Day 19 (Nov 28, 2012)
Improving Service Quality and Productivity
Integrating Service Quality and Productivity Strategies
“Not everything that counts can be counted, and not everything that can be counted, counts”- Albert Einstein
“Our mission remains inviolable. Offer the customer the best service we can provide, cut our costs to the bones; and generate a surplus to continue the unending process of renewal.” – Joseph Pillay, Former Chairman, Singapore Airlines
During the 1980s and early 1990s, improving quality became a priority as compared to productivity earlier on. In a service context, this strategy entails creating better service processes and outcomes to improve customer satisfaction However, since the beginning of the 21st century there was a growing emphasis on linking these two strategies in order to create better value for both customers and the firm.
The task of value management requires quality improvement programs to deliver and continuously enhance the benefits desired by customers. At the same time, productivity improvement efforts must seek to reduce the associated costs. The challenge is to ensure that these two programs are mutually reinforcing in achieving common goals, rather than operating at loggerheads with each other in pursuit of conflicting goals.
Integrating Service Quality and Productivity Strategies – Quality and Productivity improvement Strategies must be considered jointly rather in isolation.
Improving productivity is important to marketers for several reasons. First, it helps to keep costs down. Lower costs either mean higher profits or the ability to hold down prices. The company with the lowest costs in an industry has the option to position itself as the low-price leader—usually a significant advantage among price-sensitive market segments. Second, firms with lower costs also generate higher margins, giving them the option of spending of spending more than the competition in marketing activities, improved customer service, and supplementary services,. Such firms may also e able to offer higher margins to attract and reward the best distributors and intermediaries. Third is the opportunity to secure the firm’s long-term future through investments in new service technologies and in research to create superior new services, improved features, and innovative delivery system. Finally, efforts to improve productivity often affect customers. Marketers are responsible for ensuring that negative effects are avoided or minimized and that new procedures are carefully presented to customers. Positive effects can be promoted as a new advantage.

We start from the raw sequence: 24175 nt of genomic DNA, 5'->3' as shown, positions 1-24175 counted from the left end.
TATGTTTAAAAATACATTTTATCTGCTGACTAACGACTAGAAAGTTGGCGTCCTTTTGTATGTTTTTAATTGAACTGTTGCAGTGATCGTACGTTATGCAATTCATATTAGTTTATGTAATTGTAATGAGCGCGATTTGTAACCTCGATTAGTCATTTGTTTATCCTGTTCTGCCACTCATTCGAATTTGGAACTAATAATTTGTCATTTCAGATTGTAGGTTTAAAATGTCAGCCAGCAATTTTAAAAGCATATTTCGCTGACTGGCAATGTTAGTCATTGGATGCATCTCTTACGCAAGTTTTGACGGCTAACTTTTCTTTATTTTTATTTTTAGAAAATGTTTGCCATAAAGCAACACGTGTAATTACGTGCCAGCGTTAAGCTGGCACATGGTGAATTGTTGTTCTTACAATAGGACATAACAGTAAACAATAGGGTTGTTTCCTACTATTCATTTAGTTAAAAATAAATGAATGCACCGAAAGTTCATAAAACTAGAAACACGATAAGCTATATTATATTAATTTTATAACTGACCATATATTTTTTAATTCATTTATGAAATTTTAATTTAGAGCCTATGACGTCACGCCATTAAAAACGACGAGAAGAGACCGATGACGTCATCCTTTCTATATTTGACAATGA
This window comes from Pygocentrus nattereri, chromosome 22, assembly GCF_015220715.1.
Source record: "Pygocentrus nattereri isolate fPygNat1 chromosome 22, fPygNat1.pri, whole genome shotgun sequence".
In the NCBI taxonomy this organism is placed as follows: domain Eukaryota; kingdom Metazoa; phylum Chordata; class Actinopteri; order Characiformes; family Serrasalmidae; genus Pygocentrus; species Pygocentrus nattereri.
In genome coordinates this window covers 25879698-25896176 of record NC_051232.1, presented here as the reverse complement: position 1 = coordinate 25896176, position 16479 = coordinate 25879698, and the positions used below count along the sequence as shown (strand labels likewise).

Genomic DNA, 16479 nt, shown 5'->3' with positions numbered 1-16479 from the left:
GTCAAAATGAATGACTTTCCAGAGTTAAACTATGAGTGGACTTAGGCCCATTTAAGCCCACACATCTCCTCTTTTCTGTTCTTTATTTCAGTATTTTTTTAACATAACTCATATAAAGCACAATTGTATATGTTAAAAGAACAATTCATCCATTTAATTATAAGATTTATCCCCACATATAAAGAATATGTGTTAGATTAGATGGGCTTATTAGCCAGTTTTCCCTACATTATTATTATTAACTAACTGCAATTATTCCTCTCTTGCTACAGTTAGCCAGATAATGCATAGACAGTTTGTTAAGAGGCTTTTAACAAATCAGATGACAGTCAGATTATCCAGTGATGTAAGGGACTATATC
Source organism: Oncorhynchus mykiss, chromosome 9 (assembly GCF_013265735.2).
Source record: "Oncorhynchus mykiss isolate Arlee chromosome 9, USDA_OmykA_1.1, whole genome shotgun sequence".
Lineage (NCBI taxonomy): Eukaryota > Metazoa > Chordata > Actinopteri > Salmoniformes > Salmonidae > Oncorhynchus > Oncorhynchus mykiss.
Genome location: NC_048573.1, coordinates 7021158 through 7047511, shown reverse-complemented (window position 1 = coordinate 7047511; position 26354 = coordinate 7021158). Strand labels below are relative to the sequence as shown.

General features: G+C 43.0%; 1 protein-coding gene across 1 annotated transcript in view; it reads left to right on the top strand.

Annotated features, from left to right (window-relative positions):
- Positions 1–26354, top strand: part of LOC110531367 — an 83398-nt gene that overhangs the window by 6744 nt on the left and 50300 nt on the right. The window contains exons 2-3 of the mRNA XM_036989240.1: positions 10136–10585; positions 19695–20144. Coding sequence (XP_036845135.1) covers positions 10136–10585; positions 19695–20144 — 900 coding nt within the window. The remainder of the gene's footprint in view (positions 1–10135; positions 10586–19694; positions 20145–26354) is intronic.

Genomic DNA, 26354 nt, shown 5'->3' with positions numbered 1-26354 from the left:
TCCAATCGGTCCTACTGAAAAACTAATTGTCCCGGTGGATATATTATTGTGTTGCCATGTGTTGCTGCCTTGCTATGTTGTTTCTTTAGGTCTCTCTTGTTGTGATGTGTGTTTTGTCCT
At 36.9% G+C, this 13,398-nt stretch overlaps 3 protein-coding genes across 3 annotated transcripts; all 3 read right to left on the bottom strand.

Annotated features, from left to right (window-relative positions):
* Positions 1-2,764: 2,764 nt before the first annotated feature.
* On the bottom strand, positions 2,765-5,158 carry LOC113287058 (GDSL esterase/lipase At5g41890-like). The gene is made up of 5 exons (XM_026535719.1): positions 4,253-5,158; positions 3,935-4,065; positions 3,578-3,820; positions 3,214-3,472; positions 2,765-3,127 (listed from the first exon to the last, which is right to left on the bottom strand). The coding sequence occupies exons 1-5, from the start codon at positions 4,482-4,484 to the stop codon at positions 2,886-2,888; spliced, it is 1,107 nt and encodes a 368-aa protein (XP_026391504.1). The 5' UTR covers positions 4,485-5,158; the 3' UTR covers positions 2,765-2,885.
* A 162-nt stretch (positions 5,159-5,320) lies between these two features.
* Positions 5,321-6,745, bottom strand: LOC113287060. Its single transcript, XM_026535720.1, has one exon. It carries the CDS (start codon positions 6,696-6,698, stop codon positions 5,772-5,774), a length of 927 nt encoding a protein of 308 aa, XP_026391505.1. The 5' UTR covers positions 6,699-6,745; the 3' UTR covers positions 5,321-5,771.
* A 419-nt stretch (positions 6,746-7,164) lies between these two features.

Quality and productivity are twin paths to creating value for both customers and companies. In broad terms quality focuses on the benefits created for the customer’s side of the equation and productivity addresses the financial costs incurred by the firm. Carefully integrating quality and productivity improvement programs will improve the long tern profitability of the firm.
What is Service Quality?
What do we mean when we speak of service quality? Company personnel need a common understanding in order to be ale to address issues such as the measurement of service quality, the identification of causes of service quality shortfalls, and the design and implement of corrective actions.
Different Perspectives of Service Quality
The word quality means different things to people, according to the context. There are five perspectives on quality. 1. The transcendent view of quality is synonymous with innate excellence: a mark of uncompromising standards and high achievement. This viewpoint is often applied to performing and visual arts. It argues that people learn to recognize quality only through the experienced gained from repeated exposures. From a practical standpoint managers or customers will know quality when they see it is not helpful. 2. The product-based approach sees quality as a precise and measurable variable....
Please join StudyMode to read the full document